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Truck Driver is the Most Common Job in Most States

A lot of jobs that were pretty common 40 years ago aren’t so common anymore. There aren’t as many farmers as there used to be. The same thing is true for jobs like secretary and machine operator. But one job has been a mainstay in American life for four decades: Truck driver.

NPR recently ran a story where they listed the most common job for every state for each year, from 1978 to 2014. Truck drivers are everywhere.

 

Not all of those truck driver jobs are over-the-road, though. The story was based on census information, and the government categorizes delivery people as truck drivers, too.

Still, trucking has had more staying power than a lot of jobs. NPR noted a few of the reasons:

“Driving a truck has been immune to two of the biggest trends affecting U.S. jobs: globalization and automation. A worker in China can’t drive a truck in Ohio, and machines can’t drive cars (yet).”

In 2014, truck driver was the most common job in 28 states. At its peak in 2004, truck driving was the most common job in a whopping 36 states.

In North Carolina, it’s been the most common job every year since 1986, the longest current streak. Not too surprising, since Charlotte is one of the most popular cities for load posts on DAT TruckersEdge.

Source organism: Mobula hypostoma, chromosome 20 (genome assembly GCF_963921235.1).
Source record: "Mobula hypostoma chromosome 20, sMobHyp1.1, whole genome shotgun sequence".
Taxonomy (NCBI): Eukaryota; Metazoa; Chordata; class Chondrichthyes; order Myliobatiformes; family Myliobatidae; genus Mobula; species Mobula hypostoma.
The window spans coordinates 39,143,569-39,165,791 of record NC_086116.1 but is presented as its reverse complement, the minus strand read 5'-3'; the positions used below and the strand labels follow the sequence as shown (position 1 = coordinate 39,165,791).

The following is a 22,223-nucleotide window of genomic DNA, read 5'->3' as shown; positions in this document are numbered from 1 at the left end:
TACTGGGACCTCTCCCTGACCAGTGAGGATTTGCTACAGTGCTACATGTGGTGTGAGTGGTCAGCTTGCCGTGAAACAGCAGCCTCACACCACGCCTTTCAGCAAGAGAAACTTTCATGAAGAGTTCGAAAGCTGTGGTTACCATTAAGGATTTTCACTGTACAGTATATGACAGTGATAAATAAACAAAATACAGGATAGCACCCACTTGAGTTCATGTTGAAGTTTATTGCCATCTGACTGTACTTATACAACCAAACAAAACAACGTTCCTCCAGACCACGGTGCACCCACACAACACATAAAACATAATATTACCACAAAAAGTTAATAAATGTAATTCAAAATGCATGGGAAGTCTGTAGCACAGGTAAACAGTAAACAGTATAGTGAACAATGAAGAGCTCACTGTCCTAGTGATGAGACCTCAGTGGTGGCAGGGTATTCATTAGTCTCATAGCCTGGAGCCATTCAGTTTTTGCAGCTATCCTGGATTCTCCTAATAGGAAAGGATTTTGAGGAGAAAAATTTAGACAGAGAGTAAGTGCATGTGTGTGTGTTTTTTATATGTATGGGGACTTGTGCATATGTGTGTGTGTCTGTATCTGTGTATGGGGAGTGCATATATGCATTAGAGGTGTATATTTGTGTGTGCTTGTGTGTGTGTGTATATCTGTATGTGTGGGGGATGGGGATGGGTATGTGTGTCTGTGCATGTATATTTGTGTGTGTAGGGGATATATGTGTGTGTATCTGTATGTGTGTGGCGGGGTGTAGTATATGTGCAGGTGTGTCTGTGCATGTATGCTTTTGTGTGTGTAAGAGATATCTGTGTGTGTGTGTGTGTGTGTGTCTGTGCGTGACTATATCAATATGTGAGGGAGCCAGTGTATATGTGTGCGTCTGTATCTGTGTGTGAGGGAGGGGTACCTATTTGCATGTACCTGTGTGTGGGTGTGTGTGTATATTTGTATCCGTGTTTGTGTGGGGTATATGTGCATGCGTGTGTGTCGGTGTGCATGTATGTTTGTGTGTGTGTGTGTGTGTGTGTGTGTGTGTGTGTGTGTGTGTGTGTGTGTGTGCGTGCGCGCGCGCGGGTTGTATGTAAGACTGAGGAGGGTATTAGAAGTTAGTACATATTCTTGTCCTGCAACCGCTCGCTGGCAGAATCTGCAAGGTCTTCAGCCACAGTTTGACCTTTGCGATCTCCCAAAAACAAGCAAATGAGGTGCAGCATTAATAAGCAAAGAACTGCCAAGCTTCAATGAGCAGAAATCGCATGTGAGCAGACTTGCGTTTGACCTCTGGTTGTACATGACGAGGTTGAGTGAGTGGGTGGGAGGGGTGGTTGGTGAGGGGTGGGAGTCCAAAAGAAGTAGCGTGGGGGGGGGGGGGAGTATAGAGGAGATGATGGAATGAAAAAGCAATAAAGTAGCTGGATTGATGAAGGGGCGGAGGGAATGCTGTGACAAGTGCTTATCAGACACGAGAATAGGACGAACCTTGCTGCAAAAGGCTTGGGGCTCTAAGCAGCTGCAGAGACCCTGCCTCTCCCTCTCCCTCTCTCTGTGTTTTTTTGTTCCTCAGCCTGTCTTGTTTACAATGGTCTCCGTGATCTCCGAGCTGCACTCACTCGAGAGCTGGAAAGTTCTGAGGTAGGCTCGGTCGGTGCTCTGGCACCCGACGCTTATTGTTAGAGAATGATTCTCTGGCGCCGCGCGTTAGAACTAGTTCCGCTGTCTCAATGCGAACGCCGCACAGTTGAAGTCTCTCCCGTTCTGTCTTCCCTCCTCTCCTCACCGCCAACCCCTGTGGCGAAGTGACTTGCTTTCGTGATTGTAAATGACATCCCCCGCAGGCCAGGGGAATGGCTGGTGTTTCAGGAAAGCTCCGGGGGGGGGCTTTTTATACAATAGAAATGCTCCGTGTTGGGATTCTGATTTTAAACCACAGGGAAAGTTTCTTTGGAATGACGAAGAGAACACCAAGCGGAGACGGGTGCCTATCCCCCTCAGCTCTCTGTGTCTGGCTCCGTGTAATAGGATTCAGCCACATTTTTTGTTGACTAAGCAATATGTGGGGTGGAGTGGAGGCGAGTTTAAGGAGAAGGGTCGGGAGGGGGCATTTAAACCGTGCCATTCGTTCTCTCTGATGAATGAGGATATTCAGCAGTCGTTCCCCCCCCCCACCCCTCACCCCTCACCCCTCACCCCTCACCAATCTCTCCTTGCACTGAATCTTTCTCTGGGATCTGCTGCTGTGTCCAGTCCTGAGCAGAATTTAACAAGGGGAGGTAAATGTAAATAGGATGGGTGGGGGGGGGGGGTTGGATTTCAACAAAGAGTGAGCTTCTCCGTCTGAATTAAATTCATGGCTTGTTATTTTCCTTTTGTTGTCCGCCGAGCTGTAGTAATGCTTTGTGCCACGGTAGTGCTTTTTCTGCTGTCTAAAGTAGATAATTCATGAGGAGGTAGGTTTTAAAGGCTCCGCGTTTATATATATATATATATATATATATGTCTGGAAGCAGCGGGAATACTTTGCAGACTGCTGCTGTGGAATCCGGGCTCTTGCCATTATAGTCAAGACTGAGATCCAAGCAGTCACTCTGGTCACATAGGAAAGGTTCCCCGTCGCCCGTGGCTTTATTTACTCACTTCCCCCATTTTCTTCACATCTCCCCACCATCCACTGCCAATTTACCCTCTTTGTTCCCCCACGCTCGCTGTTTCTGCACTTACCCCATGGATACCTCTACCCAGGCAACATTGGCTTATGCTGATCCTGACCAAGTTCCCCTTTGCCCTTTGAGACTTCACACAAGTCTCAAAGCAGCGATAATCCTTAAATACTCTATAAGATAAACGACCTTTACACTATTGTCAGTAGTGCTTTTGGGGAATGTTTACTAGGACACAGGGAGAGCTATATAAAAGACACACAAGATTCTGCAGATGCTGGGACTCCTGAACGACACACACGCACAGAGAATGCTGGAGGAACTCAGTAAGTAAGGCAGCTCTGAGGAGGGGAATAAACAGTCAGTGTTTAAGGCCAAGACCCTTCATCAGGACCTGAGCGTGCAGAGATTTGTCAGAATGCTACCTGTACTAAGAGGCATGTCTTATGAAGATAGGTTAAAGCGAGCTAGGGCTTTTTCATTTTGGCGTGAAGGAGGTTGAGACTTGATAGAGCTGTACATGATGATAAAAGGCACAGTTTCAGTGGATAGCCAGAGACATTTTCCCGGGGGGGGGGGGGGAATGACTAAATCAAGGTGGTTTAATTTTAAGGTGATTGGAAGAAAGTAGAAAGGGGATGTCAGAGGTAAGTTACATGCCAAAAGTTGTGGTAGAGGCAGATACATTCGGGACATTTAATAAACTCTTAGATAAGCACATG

Carriers Hire the Most Truck Drivers in 5 Years

While the map above is for 2014, it seems safe to say that a 2017 map would still look pretty similar. In February, trucking fleets added 10,600 jobs, the biggest increase in five years, according to the Wall Street Journal. This comes a month after fleets cut their payrolls by 5,100 jobs, so part of that increase was because fleets were adding back the jobs that went away in January.

Still, it’s a strong sign of growth for the trucking industry, so driving a truck is going to stay a popular job for a while yet.

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2013 HOS Rule Is Gone for Good

It’s official: The 2013 HOS restart rules are no more.

The 2013 version of the 34-hour restart rule required drivers to be off-duty for two periods from 1AM to 5AM before they could go back to work, and the restart could only be used once per week.

A poll of DAT TruckersEdge readers showed that 73% of them use the 34-hour restart on a weekly basis, so the 1-5AM provision forced a lot of truckers to operate during high-traffic times. That led to a big loss in productivity for most carriers.

Those rules were suspended in December of 2014, but whether or not that suspension was going to be permanent had been a question hanging over the industry ever since.

The FMCSA and Virginia Tech conducted a safety review to determine whether or not to go back to the 2013 version of the restart rules. Ultimately, they found that the 2013 version of the restart rule wasn’t any safer than the version of the rule that everyone is using now, so the current version of the rule is what’s going to stay in place.

 

Saint George Insurance is proud to partner with DAT to offer a special 30 days free on the TruckersEdge Load Board!

Sign up here: www.truckersedge.net/promo258

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